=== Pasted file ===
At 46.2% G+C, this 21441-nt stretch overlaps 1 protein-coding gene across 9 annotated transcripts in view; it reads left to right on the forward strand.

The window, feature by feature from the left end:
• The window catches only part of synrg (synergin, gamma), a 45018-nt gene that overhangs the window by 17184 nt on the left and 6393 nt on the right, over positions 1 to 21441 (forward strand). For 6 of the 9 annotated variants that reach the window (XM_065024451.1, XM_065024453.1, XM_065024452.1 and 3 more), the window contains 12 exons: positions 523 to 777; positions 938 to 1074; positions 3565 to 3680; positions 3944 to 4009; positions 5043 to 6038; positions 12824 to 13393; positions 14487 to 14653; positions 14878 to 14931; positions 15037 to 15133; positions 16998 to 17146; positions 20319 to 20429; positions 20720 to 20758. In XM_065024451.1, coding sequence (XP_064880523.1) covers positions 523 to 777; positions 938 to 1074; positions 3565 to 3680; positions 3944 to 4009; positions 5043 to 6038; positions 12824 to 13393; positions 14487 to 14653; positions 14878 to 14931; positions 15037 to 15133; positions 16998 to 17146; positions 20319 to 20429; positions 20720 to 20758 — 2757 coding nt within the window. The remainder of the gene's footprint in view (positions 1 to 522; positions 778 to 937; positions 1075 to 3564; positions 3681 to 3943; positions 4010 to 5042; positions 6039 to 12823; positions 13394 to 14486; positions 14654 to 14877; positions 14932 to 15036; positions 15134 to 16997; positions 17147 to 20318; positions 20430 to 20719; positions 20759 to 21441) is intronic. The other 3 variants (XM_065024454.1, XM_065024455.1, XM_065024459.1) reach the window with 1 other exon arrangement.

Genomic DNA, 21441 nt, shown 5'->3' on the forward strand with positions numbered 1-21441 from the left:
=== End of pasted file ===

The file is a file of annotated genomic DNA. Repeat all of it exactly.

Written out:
At 46.2% G+C, this 21441-nt stretch overlaps 1 protein-coding gene across 9 annotated transcripts in view; it reads left to right on the forward strand.

The window, feature by feature from the left end:
• The window catches only part of synrg (synergin, gamma), a 45018-nt gene that overhangs the window by 17184 nt on the left and 6393 nt on the right, over positions 1 to 21441 (forward strand). For 6 of the 9 annotated variants that reach the window (XM_065024451.1, XM_065024453.1, XM_065024452.1 and 3 more), the window contains 12 exons: positions 523 to 777; positions 938 to 1074; positions 3565 to 3680; positions 3944 to 4009; positions 5043 to 6038; positions 12824 to 13393; positions 14487 to 14653; positions 14878 to 14931; positions 15037 to 15133; positions 16998 to 17146; positions 20319 to 20429; positions 20720 to 20758. In XM_065024451.1, coding sequence (XP_064880523.1) covers positions 523 to 777; positions 938 to 1074; positions 3565 to 3680; positions 3944 to 4009; positions 5043 to 6038; positions 12824 to 13393; positions 14487 to 14653; positions 14878 to 14931; positions 15037 to 15133; positions 16998 to 17146; positions 20319 to 20429; positions 20720 to 20758 — 2757 coding nt within the window. The remainder of the gene's footprint in view (positions 1 to 522; positions 778 to 937; positions 1075 to 3564; positions 3681 to 3943; positions 4010 to 5042; positions 6039 to 12823; positions 13394 to 14486; positions 14654 to 14877; positions 14932 to 15036; positions 15134 to 16997; positions 17147 to 20318; positions 20430 to 20719; positions 20759 to 21441) is intronic. The other 3 variants (XM_065024454.1, XM_065024455.1, XM_065024459.1) reach the window with 1 other exon arrangement.

Genomic DNA, 21441 nt, shown 5'->3' on the forward strand with positions numbered 1-21441 from the left: